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#97. SHANE VAN GISBERGEN / GARTH TANDER Shane van Gisbergen and Garth Tander team up for a fourth consecutive year in the hopes of repeating their victory together in 2020. Their run of Bathurst podiums came to an end after a puncture while in contention for the win in 2021. They return in 2022 with van Gisbergen the dominant driver in the championship. This is not only one of the most experienced entries in the field but also one of the most successful in terms of combined victories, with van Gisbergen’s form over the last two seasons and Tander’s Bathurst pedigree making it one of the entries to beat in 2022.

VAN GISBERGEN BATHURST 1000 STATS: TANDER BATHURST 1000 STATS: Debut Starts Best finish Best qualifying Podiums Top 10s Finishing rate 2021 result

2007 15 1st (2020) 1st (2014) 3 7 13/15 (86%) 18th

Debut Starts Best finish Best qualifying Podiums Top 10s Finishing rate 2021 result

1998 23 1st (2000, 2009, 2011, 2020) 1st (2008, 2009) 7 10 16/23 (69%) 18th

#888. CRAIG LOWNDES / DECLAN FRASER Triple Eight Race Engineering enters a wildcard entry for the second straight year with an all-new line-up. Craig Lowndes moves from co-driving the #88 entry into the #888 wildcard entry, driving the number he ran during his full-time career with the team. He is joined by the team’s Dunlop Super2 Series driver Declan Fraser, who makes his Supercars main game debut at Bathurst. Lowndes’ experience will be a crucial asset to the entry and Fraser across the weekend, with his 2022 start seeing the veteran moving into third outright on the all-time Bathurst 500/1000 starts' list.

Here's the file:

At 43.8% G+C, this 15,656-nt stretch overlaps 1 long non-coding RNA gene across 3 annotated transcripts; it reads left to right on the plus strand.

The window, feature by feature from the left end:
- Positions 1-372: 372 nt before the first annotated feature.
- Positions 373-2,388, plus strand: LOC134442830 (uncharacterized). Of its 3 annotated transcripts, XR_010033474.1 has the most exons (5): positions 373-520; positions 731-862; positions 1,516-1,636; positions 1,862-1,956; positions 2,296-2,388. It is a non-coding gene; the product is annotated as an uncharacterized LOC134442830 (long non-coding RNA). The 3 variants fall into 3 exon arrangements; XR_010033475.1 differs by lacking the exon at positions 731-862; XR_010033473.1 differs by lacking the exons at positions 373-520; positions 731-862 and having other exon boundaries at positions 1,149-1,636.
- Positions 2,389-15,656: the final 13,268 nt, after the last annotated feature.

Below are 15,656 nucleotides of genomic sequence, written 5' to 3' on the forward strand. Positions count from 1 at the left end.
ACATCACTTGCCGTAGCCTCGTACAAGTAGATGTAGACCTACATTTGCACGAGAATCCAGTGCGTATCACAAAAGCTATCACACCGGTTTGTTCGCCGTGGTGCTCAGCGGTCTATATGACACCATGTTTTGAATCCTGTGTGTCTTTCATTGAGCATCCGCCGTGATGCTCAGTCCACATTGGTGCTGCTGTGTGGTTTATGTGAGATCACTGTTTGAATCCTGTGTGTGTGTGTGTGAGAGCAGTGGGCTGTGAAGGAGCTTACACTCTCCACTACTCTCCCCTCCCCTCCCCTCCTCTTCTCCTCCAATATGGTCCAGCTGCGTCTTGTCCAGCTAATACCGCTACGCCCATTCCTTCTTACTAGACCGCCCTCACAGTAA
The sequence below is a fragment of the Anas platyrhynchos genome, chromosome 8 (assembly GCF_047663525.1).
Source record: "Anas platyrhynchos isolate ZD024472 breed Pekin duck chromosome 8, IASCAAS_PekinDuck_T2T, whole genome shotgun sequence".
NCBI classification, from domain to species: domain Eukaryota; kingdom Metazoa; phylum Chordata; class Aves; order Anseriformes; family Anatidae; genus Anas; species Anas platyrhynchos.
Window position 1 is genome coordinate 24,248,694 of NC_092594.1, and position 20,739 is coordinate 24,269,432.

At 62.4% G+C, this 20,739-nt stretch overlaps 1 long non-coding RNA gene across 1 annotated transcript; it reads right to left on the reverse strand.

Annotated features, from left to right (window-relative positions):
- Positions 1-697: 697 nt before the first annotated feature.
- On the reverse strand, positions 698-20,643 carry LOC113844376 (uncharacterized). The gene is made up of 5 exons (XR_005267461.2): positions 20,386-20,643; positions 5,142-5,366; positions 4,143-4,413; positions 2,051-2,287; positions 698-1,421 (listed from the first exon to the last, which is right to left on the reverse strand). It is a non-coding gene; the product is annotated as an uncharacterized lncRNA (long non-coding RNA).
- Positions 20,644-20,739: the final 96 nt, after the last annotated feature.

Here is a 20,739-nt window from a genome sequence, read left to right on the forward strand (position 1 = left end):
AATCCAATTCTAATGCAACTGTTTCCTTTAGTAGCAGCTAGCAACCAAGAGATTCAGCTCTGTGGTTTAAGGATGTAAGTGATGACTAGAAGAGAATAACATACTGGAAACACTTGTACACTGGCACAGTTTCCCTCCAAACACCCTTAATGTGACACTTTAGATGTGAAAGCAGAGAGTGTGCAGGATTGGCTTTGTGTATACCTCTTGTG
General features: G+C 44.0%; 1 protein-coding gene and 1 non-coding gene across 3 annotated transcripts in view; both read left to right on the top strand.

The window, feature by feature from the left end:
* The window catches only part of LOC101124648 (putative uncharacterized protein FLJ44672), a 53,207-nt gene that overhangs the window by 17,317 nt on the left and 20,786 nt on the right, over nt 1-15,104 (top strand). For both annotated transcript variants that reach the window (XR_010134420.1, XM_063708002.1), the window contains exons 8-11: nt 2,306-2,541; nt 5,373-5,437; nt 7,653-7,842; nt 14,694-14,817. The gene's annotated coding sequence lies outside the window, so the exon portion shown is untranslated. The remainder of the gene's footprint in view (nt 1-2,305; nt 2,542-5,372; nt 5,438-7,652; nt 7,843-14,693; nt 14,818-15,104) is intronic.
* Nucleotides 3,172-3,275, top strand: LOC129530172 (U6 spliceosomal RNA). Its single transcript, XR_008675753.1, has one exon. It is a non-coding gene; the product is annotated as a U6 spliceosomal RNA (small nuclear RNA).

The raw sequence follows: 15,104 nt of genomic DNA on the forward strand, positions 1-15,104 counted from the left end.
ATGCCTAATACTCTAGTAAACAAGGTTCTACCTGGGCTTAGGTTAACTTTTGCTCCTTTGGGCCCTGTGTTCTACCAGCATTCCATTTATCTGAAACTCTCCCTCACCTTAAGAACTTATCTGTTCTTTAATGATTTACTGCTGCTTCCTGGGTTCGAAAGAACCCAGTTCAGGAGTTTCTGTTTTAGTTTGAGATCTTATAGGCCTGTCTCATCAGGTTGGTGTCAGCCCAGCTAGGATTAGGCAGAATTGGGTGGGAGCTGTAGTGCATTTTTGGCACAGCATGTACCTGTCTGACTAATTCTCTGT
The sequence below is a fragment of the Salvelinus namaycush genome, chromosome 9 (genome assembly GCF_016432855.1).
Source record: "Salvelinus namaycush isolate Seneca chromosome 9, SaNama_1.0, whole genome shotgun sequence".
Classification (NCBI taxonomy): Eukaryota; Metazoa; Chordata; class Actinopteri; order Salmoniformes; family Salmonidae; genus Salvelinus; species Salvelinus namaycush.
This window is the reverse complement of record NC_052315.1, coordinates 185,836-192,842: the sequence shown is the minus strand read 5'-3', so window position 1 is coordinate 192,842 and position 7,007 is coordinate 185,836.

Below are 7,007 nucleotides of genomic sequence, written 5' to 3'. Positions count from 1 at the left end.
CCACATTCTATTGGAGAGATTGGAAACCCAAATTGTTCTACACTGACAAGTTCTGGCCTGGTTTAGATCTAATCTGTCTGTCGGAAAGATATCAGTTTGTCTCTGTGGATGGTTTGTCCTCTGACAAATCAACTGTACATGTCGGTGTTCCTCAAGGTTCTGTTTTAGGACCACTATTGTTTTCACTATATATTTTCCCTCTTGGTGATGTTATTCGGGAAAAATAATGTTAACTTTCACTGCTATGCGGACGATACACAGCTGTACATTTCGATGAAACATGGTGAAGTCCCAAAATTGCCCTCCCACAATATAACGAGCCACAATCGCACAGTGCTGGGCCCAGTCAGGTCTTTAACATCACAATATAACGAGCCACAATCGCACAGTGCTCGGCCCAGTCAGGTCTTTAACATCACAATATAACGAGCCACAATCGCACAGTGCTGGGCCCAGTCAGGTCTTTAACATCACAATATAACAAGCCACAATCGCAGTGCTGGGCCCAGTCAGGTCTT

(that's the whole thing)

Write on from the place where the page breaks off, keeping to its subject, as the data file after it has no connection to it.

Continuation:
LOWNDES BATHURST 1000 STATS: Debut Starts Best finish Best qualifying Podiums Top 10s Finishing rate 2021 result

1994 28 1st (1996, 2006, 2007, 2008, 2010, 2015, 2018) 1st (1995, 2005) 14 20 24/28 (85%) 4th

FRASER BATHURST 1000 STATS: Debut Starts Best finish Best qualifying Podiums Top 10s Finishing rate 2021 result

2022 0 N/A N/A N/A N/A N/A N/A


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Top 10s


2021 results

10th, DNF

P24 / 8

Dick Johnson Racing will be looking to bounce back at the Mount Panorama Circuit after a challenging 2021 Repco Bathurst 1000. Will and Alex Davison finished in 10th place after Anton De Pasquale and Tony D’Alberto retired. With an unchanged line-up and both entries winning races in 2022, the Ford team is well positioned to challenge at the front of the field with two of the leading Mustangs in the field. After waiting 25 years for its fourth Great Race win (from 1994 to 2019), Dick Johnson Racing will be hoping it doesn’t have to wait so long for its fifth. Fast fact: Dick Johnson Racing has only won one Bathurst 1000 without Dick Johnson in the car – Scott McLaughlin and Alexandre Prémat in 2019. Johnson led the team’s other winning entries in 1981, 1989 and 1994.


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#11. ANTON DE PASQUALE / TONY D’ALBERTO Anton De Pasquale and Tony D’Alberto team up for a second consecutive season at Dick Johnson Racing, eager to make amends after qualifying in second place but suffering a driveline failure at Bathurst in 2021. De Pasquale is in his second season with the team, emerging as a championship contender with regular poles, podiums and wins, though he’s yet to finish on the podium at Bathurst. D’Alberto scored a Bathurst podium in 2017 and will make his seventh appearance for the team at Bathurst. With Ludo Lacroix leading the engineering team, the #11 entry should be in contention.

DE PASQUALE BATHURST 1000 STATS: Debut Starts Best finish Best qualifying Podiums Top 10s Finishing rate 2021 result